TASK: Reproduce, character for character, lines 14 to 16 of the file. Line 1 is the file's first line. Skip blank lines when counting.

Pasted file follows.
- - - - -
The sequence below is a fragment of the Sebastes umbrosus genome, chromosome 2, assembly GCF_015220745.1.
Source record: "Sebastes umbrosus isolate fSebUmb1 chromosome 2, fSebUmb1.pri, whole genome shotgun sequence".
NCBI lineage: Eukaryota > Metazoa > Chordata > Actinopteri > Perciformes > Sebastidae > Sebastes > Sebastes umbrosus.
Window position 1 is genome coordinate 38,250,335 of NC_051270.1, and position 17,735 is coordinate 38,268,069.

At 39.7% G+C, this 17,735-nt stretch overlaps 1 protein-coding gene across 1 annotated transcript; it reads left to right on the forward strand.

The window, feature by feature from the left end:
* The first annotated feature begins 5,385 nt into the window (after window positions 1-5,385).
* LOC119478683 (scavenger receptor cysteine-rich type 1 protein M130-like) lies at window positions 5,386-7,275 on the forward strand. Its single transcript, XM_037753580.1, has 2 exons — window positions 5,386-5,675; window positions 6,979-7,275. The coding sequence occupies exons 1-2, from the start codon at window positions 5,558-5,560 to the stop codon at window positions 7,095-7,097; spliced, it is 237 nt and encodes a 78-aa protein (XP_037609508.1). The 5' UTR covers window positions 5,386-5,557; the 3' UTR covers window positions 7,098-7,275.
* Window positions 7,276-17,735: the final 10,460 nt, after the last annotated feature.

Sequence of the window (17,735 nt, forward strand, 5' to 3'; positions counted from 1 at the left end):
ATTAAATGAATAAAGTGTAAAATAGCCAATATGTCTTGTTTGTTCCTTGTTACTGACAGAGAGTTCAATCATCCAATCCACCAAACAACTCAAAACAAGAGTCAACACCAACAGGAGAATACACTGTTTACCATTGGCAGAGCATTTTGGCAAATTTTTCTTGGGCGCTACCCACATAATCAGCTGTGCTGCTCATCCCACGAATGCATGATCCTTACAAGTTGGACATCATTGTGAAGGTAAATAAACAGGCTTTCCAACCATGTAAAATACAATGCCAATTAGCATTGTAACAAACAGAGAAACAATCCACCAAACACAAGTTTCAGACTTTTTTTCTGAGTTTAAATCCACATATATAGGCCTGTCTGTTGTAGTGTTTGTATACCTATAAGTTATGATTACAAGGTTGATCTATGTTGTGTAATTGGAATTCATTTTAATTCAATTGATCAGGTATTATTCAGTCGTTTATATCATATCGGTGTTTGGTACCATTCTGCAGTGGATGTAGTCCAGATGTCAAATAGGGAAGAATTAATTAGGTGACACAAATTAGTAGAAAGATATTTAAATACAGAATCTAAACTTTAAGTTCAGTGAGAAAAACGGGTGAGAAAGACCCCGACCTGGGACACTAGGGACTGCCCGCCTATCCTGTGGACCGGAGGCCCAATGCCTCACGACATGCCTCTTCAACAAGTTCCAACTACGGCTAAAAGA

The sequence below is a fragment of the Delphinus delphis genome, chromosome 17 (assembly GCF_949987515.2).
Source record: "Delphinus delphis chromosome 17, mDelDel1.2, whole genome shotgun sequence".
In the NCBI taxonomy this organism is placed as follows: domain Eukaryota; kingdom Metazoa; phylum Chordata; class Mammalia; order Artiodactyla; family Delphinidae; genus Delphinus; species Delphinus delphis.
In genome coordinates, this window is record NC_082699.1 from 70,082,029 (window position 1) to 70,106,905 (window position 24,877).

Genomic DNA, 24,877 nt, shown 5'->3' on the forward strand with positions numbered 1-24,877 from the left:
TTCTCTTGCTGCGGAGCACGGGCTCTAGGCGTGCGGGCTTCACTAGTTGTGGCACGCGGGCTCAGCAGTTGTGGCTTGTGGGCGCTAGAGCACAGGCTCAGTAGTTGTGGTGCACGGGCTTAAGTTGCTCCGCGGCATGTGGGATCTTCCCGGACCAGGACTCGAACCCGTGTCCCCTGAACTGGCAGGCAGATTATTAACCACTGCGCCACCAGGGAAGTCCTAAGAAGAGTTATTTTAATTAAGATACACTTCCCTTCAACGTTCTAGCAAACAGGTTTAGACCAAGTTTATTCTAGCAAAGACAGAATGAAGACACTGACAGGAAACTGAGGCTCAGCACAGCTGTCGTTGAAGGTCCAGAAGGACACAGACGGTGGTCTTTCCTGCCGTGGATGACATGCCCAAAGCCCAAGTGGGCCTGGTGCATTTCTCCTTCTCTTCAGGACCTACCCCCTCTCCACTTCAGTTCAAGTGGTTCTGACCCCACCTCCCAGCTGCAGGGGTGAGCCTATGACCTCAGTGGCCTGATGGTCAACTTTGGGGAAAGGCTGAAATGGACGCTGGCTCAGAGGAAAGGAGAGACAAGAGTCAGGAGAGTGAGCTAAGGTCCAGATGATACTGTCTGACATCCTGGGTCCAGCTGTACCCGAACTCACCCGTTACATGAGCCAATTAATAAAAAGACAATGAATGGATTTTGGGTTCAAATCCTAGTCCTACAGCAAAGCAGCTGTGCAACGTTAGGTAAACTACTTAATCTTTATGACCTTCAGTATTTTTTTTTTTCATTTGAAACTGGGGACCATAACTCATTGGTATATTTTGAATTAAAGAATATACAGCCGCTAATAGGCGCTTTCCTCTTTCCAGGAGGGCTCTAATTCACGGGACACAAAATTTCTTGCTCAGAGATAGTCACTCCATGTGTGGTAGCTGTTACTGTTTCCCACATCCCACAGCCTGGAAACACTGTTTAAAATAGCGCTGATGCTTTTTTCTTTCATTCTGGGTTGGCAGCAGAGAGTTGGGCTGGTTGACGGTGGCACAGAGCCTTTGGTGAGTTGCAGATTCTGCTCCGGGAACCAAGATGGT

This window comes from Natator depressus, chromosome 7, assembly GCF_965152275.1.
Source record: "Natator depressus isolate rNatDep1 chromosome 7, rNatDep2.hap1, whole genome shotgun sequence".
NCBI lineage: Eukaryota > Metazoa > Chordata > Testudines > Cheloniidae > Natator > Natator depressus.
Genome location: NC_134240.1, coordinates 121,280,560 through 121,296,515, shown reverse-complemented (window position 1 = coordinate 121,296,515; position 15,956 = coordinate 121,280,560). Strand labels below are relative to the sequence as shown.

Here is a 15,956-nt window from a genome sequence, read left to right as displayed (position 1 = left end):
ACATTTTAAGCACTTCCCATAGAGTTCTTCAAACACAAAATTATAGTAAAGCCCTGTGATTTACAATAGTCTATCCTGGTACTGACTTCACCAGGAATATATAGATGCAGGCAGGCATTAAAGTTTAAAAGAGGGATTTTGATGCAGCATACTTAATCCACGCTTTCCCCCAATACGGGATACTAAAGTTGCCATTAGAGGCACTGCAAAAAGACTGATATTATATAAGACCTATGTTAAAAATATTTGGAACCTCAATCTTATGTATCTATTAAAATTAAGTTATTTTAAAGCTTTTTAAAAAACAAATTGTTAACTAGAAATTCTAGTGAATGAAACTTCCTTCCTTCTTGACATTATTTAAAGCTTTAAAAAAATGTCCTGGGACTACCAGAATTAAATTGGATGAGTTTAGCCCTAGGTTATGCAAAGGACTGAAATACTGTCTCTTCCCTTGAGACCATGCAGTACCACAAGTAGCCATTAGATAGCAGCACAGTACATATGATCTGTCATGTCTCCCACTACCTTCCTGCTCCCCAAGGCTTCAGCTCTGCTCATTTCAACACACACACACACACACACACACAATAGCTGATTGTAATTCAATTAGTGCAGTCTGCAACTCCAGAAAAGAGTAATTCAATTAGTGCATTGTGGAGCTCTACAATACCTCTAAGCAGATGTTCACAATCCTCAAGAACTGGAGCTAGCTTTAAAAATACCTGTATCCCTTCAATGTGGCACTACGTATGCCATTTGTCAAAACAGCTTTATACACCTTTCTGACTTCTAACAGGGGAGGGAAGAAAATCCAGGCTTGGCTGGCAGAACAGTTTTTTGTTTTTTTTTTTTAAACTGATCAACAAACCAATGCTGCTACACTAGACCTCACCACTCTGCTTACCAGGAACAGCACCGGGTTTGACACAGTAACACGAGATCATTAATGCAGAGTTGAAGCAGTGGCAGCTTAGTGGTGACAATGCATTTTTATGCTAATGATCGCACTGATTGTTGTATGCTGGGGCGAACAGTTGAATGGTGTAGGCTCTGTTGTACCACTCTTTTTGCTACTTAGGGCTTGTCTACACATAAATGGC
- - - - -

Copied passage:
In the NCBI taxonomy this organism is placed as follows: domain Eukaryota; kingdom Metazoa; phylum Chordata; class Mammalia; order Artiodactyla; family Delphinidae; genus Delphinus; species Delphinus delphis.
In genome coordinates, this window is record NC_082699.1 from 70,082,029 (window position 1) to 70,106,905 (window position 24,877).

Genomic DNA, 24,877 nt, shown 5'->3' on the forward strand with positions numbered 1-24,877 from the left: